‘How much do you want?’
‘Three hundred Hong Kong dollar,’ he said, without even a pause for consideration. This was not new to him. I was probably the latest in a long line of foreigners he had attempted to extract money from.
Just then a Sikh man who looked to be in his early-twenties slipped out of the passing throng and strode right up to me. Straight-backed and officious looking, he pinned an artificial red flower to my shirt.
‘Good morning to you, Sir’ he said.
I looked at the flower, then at the Sikh who had given it to me. He looked to be from another world, an age when I would have been reclining on the balcony of a hotel drinking port and smoking cigars. This Sikh, dressed all in white with his hair gathered into a startlingly white turban, would have leaned over me and offered me something from his tray.
‘I hoping you are having a nice day,’ he said in his melodic voice.
I looked at the flower again. It wasn’t Remembrance Day, which was in November, almost six months away. Then what was it for? I suspected no-one gave anything away for free. Not in Hong Kong.
‘I am from Bombay,’ the Indian said. ‘Are you familiar with it?’
I shook my head.
‘You are going?’
‘Not to Bombay. London.’
‘Perhaps one day you will visit my city,’ the Sikh said, grinning painfully.
‘I am collecting signatures for my school.’
‘Signatures. For my school.’
What the hell did he want signatures for? And what was he doing collecting them in Kowloon, which was miles away from his classroom? Stamps I could accept. Or empty soft drink cans. Those you could convert into cash. But signatures? What use were they?
‘Are you a teacher?’ I asked as he offered me his clipboard.
‘I am student,’ he said proudly, raising his chest.
I added my signature to his growing collection. ‘Aren’t you a little old to be a student?’ But already I was starting to learn that in Hong Kong anything is possible and that not everything is as it seems.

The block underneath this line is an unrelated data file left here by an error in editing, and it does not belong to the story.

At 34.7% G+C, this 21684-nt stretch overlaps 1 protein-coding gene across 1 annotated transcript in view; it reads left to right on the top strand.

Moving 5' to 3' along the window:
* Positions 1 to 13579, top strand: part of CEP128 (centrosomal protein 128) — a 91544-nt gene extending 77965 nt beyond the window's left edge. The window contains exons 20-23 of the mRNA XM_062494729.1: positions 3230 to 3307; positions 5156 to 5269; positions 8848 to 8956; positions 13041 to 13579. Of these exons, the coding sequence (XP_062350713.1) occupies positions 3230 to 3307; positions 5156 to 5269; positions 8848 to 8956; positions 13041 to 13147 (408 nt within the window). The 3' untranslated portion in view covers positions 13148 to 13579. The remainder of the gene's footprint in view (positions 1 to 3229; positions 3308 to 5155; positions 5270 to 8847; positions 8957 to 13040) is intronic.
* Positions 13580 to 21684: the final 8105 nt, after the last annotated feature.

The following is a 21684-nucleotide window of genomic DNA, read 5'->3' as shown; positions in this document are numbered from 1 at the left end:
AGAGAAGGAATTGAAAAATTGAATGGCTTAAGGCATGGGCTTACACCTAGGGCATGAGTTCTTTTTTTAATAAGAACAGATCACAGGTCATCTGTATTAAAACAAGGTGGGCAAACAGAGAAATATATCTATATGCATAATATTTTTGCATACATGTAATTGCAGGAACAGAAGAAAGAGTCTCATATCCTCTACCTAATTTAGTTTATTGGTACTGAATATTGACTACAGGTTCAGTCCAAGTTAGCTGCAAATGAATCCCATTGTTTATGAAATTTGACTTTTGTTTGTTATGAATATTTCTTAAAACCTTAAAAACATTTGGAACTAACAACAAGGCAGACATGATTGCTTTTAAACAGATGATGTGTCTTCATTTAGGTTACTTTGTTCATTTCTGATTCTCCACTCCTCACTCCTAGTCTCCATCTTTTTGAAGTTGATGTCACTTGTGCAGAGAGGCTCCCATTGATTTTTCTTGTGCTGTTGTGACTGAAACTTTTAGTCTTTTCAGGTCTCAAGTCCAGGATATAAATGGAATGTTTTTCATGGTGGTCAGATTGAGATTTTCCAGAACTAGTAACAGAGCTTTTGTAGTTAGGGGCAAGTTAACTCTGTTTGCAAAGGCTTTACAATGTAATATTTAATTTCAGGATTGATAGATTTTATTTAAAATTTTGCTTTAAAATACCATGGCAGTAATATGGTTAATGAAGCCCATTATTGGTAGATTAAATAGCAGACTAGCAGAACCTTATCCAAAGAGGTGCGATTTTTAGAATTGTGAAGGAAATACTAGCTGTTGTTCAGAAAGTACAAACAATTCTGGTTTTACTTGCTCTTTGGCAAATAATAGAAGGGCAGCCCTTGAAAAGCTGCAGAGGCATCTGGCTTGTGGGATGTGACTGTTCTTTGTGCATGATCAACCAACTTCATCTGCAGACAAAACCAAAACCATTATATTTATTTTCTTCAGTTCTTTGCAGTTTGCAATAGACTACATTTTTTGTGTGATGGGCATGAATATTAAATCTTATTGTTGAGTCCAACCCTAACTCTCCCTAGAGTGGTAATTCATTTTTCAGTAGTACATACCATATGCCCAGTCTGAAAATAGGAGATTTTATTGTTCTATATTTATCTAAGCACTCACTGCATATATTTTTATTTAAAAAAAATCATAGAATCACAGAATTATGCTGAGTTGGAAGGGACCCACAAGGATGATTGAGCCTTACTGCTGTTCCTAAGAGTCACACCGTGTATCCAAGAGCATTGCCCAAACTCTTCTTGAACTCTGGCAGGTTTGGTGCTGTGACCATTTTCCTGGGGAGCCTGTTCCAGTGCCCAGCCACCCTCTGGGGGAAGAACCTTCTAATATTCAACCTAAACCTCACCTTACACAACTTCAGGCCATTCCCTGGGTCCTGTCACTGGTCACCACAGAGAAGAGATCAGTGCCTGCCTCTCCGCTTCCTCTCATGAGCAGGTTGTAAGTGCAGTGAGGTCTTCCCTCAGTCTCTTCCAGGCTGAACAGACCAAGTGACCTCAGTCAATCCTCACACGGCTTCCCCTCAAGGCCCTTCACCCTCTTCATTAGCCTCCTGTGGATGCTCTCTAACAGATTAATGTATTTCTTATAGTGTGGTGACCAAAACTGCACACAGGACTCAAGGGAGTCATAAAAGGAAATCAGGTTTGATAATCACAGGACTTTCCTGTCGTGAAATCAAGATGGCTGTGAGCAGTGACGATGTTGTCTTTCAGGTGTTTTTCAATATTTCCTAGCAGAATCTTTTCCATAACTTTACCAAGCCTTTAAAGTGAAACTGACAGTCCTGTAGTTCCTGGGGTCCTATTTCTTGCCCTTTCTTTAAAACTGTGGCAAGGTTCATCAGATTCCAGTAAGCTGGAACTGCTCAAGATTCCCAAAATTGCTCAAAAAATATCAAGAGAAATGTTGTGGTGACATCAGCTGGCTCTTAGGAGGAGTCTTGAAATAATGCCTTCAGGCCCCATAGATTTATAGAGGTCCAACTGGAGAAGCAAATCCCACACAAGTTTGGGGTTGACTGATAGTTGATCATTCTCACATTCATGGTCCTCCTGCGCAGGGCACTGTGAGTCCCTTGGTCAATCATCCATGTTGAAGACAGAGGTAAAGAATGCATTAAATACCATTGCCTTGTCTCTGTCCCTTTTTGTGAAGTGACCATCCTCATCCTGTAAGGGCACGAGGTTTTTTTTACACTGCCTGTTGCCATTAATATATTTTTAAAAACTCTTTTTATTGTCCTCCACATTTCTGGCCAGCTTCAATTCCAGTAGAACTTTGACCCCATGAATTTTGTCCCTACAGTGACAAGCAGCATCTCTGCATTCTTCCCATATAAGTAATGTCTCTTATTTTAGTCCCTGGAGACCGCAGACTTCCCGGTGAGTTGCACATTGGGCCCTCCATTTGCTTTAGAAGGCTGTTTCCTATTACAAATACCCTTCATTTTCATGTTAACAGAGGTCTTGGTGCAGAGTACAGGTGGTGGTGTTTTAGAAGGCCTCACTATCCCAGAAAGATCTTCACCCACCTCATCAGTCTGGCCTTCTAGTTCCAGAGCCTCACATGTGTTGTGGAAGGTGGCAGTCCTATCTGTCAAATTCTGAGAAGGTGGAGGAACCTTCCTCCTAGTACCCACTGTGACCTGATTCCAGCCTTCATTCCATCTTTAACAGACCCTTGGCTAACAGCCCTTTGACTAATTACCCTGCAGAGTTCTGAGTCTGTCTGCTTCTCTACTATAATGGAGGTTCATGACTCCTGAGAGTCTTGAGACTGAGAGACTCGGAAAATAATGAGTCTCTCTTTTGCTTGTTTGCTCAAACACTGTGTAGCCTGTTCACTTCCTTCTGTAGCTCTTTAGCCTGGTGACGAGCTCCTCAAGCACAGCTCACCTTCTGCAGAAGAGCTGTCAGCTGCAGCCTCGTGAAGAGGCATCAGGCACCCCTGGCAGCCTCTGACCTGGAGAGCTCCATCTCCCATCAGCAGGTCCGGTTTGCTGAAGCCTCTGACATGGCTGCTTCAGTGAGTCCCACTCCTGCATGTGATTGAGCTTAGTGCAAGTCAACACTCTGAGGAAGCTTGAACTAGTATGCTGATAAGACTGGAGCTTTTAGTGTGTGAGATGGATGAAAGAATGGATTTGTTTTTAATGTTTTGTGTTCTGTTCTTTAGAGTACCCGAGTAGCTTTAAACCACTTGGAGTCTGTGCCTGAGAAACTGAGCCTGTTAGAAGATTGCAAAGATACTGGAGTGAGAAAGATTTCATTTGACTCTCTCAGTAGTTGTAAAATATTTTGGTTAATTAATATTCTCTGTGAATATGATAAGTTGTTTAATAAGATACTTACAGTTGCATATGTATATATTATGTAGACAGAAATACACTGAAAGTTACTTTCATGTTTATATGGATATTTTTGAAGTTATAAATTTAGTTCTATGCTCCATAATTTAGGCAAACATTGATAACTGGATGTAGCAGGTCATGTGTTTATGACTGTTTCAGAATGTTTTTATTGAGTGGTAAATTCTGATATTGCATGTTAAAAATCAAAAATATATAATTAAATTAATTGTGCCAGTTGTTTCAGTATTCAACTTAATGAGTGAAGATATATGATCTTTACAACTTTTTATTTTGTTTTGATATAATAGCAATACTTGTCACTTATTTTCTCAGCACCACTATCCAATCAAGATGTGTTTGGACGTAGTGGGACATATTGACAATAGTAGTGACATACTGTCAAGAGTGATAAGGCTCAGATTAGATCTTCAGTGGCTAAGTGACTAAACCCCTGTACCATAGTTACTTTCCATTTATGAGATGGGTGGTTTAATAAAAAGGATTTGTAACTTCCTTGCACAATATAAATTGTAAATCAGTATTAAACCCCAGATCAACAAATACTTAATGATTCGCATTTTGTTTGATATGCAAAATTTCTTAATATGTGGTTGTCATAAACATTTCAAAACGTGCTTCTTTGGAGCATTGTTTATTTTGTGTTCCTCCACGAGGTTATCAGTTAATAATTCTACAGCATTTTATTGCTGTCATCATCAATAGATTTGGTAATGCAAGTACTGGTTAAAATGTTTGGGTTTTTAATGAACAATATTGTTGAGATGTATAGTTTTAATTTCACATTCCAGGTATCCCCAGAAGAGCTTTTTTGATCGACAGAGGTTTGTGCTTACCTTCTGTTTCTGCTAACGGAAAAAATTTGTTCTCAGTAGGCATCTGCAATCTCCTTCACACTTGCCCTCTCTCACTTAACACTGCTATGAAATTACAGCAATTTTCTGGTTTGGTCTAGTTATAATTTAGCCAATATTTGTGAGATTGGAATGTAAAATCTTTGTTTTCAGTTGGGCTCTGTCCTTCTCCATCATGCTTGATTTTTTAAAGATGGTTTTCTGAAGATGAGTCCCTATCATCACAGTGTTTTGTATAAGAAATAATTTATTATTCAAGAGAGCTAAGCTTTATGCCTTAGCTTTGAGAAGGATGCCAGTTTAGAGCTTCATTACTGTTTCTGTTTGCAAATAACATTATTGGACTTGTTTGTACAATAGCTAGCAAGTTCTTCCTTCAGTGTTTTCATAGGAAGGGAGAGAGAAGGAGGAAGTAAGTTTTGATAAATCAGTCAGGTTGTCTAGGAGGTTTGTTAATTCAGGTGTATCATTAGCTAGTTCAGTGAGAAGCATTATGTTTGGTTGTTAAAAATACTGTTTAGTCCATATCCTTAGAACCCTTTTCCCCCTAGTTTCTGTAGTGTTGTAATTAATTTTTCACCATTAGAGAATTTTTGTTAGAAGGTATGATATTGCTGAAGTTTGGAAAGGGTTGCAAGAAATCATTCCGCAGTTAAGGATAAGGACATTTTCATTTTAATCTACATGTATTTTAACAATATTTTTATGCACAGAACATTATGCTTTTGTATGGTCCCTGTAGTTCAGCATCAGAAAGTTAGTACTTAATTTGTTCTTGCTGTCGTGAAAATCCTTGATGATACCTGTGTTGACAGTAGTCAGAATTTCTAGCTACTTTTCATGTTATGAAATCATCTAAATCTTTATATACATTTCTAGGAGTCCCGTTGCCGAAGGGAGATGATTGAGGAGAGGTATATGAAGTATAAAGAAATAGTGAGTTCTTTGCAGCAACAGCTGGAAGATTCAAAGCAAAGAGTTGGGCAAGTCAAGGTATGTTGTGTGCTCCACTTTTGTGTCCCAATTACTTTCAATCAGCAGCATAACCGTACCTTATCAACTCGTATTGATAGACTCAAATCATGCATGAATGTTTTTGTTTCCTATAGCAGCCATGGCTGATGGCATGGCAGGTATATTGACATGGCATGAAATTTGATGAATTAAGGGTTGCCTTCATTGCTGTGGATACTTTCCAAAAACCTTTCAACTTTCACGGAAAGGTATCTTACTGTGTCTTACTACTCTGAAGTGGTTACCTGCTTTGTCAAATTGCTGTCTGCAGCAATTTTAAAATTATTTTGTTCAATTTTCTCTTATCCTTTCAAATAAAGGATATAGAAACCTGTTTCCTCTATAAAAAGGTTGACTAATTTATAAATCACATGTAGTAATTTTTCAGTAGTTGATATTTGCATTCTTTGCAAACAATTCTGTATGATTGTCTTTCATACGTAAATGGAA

‘One dollar,’ the Sikh said as soon as my pen left the page.
‘No,’ he said, smiling. ‘One hundred dollar.’
I passed him the clipboard, thanked him, and walked away. But the Sikh chased after me.
‘Okay,’ he said. ‘One dollar.’
I reached into my pocket, pulled out a Hong Kong dollar, which was about twenty Australian cents, and gave it to him. He wasn’t happy. He paused for a moment, staring into his palm, pondering his next course of action.
At this point Chuen, who had been standing at the periphery watching the scene develop, grabbed my arm and hurried me across the road. When we had safely negotiated the two streams of traffic and were standing unharmed on the pavement Chuen asked, ‘Will you send me three hundred Australian dollar before you come back to Hong Kong?’
Hong Kong dollars had mysteriously quintupled and become Australian dollars. But in the end I relented and said yes, if only to get rid of him. He had shown me the way back to the ferry terminal, and he’d saved me from the signature collecting Sikh. I couldn’t just turn around and walk away. The obvious and most face-saving solution was to lie.
Chuen then did a very strange thing. He stood in the middle of the footpath – people were streaming all about us – and he jerked up his arm in a salute. I looked around quickly but no-one seemed to be taking any interest in what was going on. Which made me think it must happen everyday, locals attempting to fleece unsuspecting tourists. And then Chuen was gone. The last I saw of him he was heading back towards the Star Ferry, a smile full of broken teeth across his face.
As extortionists go he wasn’t a very good one. I suppose I should have called after him, “You haven’t given me your address!” But then I was lying about my intention to send him money. In a way he had let me off the hook. I imagined him on the Star Ferry suddenly realizing what he’d done and hitting himself across the head with his rolled up newspaper.
I hadn’t gone ten metres before I was buttonholed by another Indian, this one trying to offload silk shirts and dresses onto me.
‘You got a wife?’
Obviously I had a wife; he’d seen my wedding ring.
I would be approached – perhaps “attacked” is a better word – at least twice more before the day was out, but I had already learnt to wave my attackers aside and to keep walking no matter what.